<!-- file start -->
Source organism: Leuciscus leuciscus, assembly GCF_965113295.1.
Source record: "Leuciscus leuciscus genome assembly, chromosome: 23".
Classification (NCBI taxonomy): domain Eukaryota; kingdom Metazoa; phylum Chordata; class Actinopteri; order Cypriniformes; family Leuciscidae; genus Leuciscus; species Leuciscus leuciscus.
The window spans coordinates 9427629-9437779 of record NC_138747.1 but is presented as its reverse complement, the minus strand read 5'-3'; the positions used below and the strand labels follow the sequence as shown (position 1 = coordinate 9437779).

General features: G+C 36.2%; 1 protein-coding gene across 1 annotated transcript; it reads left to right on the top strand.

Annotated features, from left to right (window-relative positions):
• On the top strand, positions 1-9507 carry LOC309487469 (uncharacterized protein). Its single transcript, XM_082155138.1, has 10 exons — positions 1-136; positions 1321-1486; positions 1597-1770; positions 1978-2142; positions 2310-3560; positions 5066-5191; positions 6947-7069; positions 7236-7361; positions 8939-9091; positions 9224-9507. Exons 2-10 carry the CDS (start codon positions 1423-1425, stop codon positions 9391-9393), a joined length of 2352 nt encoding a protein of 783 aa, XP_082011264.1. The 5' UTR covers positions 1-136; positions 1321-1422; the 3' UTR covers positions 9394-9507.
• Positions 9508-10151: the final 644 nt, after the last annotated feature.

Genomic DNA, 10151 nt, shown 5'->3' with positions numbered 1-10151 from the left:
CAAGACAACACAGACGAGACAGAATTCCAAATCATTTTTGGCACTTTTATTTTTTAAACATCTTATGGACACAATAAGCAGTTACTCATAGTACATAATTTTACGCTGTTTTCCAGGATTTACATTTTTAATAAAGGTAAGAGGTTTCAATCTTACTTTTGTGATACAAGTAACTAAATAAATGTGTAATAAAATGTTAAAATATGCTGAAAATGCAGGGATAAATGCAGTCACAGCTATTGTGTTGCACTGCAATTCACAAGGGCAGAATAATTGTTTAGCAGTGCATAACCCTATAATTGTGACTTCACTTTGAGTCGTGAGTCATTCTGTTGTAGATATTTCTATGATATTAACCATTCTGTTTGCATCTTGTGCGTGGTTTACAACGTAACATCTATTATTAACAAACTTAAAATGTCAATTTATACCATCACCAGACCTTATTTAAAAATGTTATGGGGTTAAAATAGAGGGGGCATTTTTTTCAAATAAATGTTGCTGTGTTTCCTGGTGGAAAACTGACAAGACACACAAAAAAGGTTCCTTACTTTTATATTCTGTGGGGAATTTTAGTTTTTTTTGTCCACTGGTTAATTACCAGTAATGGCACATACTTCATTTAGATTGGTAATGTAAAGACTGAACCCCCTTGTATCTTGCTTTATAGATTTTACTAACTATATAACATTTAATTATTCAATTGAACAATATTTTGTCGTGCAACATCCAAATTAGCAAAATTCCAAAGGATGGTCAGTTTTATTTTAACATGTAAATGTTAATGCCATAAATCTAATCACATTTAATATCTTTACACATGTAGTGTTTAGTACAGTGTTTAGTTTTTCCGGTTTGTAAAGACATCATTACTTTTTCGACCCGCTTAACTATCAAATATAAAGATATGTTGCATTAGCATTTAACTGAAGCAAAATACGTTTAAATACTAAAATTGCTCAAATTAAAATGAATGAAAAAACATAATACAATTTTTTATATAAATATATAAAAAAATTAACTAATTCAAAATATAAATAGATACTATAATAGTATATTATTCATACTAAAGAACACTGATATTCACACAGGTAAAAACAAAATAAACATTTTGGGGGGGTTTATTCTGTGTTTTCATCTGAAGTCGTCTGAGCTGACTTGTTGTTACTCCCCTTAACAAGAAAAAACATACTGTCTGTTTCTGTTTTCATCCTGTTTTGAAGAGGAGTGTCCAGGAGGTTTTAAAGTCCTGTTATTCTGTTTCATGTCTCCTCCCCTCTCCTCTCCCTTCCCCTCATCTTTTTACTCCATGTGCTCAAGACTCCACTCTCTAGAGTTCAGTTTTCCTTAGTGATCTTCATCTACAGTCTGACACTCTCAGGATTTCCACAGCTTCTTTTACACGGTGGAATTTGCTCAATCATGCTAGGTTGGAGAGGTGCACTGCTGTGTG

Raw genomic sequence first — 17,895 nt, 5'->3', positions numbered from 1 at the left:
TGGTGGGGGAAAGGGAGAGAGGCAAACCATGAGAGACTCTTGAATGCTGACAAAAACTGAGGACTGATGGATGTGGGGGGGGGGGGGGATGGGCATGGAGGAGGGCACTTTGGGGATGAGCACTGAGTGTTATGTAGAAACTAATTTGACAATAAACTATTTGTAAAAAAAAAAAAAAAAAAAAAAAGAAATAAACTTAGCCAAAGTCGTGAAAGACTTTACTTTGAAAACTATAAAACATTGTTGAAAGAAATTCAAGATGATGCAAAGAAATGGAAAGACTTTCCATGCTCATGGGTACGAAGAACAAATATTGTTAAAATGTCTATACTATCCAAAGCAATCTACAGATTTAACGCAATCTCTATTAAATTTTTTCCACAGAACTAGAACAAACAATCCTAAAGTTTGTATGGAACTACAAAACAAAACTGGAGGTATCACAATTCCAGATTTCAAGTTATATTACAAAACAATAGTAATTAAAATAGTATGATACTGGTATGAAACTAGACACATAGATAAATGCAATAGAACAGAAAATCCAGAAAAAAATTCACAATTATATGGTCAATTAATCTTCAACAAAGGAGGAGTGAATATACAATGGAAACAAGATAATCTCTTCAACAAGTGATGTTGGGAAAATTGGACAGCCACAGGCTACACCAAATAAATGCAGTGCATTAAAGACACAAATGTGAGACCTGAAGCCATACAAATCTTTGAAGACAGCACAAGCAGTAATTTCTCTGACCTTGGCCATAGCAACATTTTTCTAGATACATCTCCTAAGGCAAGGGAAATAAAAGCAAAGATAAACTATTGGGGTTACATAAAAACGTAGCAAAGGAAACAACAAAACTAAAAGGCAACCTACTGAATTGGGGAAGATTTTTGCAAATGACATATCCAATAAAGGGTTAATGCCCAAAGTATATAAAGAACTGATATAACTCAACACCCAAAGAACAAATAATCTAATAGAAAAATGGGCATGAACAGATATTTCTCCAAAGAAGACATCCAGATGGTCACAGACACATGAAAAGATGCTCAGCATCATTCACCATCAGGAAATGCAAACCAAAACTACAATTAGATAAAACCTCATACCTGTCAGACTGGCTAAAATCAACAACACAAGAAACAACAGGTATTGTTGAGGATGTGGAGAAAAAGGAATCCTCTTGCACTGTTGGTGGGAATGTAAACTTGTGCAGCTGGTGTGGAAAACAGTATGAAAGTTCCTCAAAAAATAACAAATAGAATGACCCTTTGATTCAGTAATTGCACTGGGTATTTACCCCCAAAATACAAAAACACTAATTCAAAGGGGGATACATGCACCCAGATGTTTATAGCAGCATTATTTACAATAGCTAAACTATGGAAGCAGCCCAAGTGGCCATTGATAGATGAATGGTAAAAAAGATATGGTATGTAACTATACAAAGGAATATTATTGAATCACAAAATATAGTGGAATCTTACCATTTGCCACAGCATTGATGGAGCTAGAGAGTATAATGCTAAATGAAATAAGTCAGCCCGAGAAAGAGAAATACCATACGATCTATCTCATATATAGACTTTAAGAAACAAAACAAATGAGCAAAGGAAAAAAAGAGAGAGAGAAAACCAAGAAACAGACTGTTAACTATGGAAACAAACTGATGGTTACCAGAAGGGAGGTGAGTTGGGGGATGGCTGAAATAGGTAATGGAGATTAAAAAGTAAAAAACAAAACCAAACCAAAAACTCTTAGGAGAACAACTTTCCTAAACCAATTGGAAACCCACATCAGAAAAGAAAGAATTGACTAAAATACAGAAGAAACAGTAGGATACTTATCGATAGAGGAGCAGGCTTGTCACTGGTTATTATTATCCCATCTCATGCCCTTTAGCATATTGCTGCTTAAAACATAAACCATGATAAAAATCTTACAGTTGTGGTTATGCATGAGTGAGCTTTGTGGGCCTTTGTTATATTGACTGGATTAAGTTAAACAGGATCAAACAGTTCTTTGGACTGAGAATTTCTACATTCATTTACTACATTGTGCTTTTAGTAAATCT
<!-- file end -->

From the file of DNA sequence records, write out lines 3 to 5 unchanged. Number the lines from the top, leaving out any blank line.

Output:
Classification (NCBI taxonomy): domain Eukaryota; kingdom Metazoa; phylum Chordata; class Actinopteri; order Cypriniformes; family Leuciscidae; genus Leuciscus; species Leuciscus leuciscus.
The window spans coordinates 9427629-9437779 of record NC_138747.1 but is presented as its reverse complement, the minus strand read 5'-3'; the positions used below and the strand labels follow the sequence as shown (position 1 = coordinate 9437779).

General features: G+C 36.2%; 1 protein-coding gene across 1 annotated transcript; it reads left to right on the top strand.